the operating pressures at the various points of the facility must be known. In most

cases, the pressure drop is not the governing criterion in production facility piping

system design since most of the pressure drop occurs across control valves. The pres-

sure drop in the line is relatively small compared with the pressure available in the

system.

Consideration should also be given to maximum and minimum velocities. The line

should be sized such that the maximum velocity of the fluid does not cause erosion,

excess noise, or water hammer. The line should be sized such that the minimum veloc-

ity of the fluid prevents surging and keeps the line swept clear of entrained solids and

liquids.

Fluid erosion occurs when liquid droplets impact the pipe wall with enough force to

erode either the base metal itself or the products of corrosion, that is, erosion corro-

sion. As the fluid velocity increases, the tendency for erosion to occur also increases.

The following equation can be used where no specific information as to the erosive/

corrosive properties of the fluid is available:

Field units:

Ce

Ve 1:22 1

(7.1a)

2

Surface Production Operations. http://dx.doi.org/10.1016/B978-1-85617-808-2.00007-9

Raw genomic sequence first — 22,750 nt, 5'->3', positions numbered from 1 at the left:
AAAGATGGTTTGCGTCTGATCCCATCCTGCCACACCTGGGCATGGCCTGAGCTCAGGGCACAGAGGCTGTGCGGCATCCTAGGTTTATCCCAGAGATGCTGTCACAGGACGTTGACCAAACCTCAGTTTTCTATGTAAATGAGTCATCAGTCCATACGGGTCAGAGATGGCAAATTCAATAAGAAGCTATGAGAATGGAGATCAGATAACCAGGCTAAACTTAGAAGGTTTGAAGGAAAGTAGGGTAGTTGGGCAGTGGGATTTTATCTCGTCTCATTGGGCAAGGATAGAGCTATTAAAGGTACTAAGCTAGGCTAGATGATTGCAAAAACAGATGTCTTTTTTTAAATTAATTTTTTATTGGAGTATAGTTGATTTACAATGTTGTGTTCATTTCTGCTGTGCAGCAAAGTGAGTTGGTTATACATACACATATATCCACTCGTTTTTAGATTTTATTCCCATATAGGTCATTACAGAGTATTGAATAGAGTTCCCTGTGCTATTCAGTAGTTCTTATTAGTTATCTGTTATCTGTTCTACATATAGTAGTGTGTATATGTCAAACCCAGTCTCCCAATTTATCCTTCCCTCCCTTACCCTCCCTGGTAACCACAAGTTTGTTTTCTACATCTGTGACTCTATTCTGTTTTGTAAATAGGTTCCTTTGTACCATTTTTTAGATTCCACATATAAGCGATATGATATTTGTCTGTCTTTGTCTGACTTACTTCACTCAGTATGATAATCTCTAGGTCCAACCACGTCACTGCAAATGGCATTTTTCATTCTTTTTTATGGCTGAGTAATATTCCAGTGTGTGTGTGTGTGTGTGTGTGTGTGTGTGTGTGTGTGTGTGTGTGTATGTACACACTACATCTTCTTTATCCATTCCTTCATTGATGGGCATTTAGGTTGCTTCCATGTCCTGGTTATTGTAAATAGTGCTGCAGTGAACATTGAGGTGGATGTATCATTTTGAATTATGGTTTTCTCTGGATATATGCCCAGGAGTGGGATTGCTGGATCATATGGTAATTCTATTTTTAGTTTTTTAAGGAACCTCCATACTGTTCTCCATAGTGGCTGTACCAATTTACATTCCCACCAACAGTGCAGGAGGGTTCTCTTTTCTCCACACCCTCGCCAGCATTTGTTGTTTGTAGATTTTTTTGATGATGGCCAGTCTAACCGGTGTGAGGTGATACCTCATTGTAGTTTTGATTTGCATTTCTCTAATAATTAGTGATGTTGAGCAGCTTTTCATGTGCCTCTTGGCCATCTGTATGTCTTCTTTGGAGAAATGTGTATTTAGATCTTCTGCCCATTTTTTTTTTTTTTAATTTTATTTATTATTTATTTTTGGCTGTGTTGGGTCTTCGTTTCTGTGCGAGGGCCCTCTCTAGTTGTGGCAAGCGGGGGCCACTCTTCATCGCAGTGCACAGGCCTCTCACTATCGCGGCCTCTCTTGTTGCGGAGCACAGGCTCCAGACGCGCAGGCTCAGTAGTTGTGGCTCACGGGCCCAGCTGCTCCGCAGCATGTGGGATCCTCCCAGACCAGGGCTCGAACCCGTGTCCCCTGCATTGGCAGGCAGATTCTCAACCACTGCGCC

Copyright 2016 Elsevier Inc. All rights reserved.

472 Surface Production Operations

Service Surge factor (%)

Facility handling primary production from wells not located adjacent 30

to the facility

Facility handling primary production from wells not located adjacent 40

to the facility where there are large elevation changes

Facility handling gas-lifted production 50

SI units:

Ce

Ve 1

(7.1b)

2

where

Ve erosional flow velocity (ft./s (m3/s)),

density of liquid (lb/ft.3 (kg/m3)),

Ce empirical constant, dimensionless.

Various values have been used and proposed for C. Equation 7.1 was first published

in API RP 14E in the mid-1980s, and a value of 100 was recommended for continuous

service and 125 for noncontinuous service. Analysis of field data indicates that con-

stants higher than 100 can be used if corrosion is controlled. With the increase in high

pressure and high flow rate wells, the equation produced very conservative results.

Therefore, Southwest Research Institute (SwRI) was commissioned by the American